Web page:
The government’s ambitious Rs 3 lakh crore rescue package for small- and medium-sized businesses is struggling to take off as a host of issues have hobbled its implementation.
Lenders awaiting the fineprint of the aid package from Reserve Bank of India (RBI), continue to be cautious about lending to small businesses due to poor demand outlook and risk aversion, two people aware of the issues said.
The size of the package notwithstanding, public sector banks have so far sanctioned loans worth only Rs 1,109 crore to micro, small and medium enterprises (MSMEs) in 12 states under the Emergency Credit Line Guarantee Scheme, or ECLGS.
Of this, Rs 599 crore has already been disbursed to 17,904 accounts, according to data compiled by the department of financial services.
Uncertain business outlook has made bank finance difficult for many small businesses, especially in manufacturing.
Despite the government push, many lenders view micro, small and medium enterprises utilising the loan moratorium as potential stressed cases with impaired repayment ability, industry watchers said.
On May 16, the government announced a comprehensive economic package for the micro, small and medium enterprises sector, which included the Rs 3 lakh crore collateral-free automatic loan scheme, Rs 20,000 crore subordinate debt scheme for stressed micro, small and medium enterprises and Rs 50,000 crore equity infusion scheme through a fund of funds.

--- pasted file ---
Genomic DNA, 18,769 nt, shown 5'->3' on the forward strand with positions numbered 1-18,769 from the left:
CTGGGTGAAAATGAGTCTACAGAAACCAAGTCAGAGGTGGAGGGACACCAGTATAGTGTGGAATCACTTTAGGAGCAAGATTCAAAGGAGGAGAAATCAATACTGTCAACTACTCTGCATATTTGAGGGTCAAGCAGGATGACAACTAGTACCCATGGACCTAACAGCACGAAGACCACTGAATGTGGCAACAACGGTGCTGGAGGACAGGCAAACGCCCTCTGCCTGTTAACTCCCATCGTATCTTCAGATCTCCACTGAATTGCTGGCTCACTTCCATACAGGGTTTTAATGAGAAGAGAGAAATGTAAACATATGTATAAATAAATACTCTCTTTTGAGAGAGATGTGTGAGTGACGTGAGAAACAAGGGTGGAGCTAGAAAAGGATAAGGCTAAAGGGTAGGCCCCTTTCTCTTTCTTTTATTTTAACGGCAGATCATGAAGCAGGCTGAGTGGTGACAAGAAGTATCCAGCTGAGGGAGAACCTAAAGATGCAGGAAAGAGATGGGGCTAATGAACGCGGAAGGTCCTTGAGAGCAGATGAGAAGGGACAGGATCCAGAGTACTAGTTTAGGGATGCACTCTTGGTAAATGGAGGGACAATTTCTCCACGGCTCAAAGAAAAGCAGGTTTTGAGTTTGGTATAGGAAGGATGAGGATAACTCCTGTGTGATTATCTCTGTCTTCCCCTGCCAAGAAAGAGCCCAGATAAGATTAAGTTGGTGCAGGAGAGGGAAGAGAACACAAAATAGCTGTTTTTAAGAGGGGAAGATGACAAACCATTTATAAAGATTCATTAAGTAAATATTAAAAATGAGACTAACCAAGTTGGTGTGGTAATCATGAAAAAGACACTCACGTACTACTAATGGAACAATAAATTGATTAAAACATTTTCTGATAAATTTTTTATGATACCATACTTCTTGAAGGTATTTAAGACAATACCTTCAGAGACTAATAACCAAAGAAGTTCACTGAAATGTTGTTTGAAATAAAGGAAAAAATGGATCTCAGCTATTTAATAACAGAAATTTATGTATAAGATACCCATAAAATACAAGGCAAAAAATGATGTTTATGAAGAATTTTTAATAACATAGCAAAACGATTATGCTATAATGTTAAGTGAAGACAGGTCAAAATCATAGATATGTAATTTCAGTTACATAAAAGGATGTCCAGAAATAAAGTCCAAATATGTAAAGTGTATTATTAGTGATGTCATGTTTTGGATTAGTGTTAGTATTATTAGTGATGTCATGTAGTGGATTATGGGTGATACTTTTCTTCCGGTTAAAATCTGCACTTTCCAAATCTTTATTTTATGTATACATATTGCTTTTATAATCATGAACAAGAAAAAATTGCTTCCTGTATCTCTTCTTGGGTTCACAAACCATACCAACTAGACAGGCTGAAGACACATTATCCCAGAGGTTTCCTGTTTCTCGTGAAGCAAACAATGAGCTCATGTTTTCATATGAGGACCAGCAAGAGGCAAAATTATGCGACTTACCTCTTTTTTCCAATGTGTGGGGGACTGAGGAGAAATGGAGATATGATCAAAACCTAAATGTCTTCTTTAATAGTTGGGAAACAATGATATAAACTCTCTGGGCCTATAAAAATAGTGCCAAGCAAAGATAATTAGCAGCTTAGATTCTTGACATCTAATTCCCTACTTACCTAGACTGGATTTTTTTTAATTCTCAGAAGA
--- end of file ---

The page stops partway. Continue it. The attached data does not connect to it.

Lenders, however, maintain loan growth will gain momentum gradually.
“There is traction in the Rs 3-lakh crore loan guarantee programme and MSMEs need some help with regard to cash flow, which have been constrained because of external conditions,” said Suresh Khatanhar, deputy managing director, IDBI Bank Ltd.
“It is taking time because all banks have started just about a week ago and, depending on the portfolio size and eligibility criteria, we are approaching small businesses. However, the other two schemes for MSMEs will take time to pick up as it involves analysing the viability of the business. These other schemes could also be helpful as many small businesses need capital,” Khatanhar added.
“The working capital facility is an automatic credit and it should be mandated by the Reserve Bank to banks that the credit should be extended to micro, small and medium enterprises without any credit appraisal or evaluation. The credit should be extended based on a certain percentage of average working capital facility drawn by banking customers,” said KR Sekar, partner, Deloitte India.
While government guidelines clearly said that lending institutions are expected to be liberal in sanctioning loans, they are, however, also “expected to evaluate credit proposals by using prudent banking judgement and use their business discretion/due diligence in selecting commercially viable proposals and conduct the accounts of the borrowers with normal banking prudence.”
This leaves the onus and accountability of sanctioning credit on banks.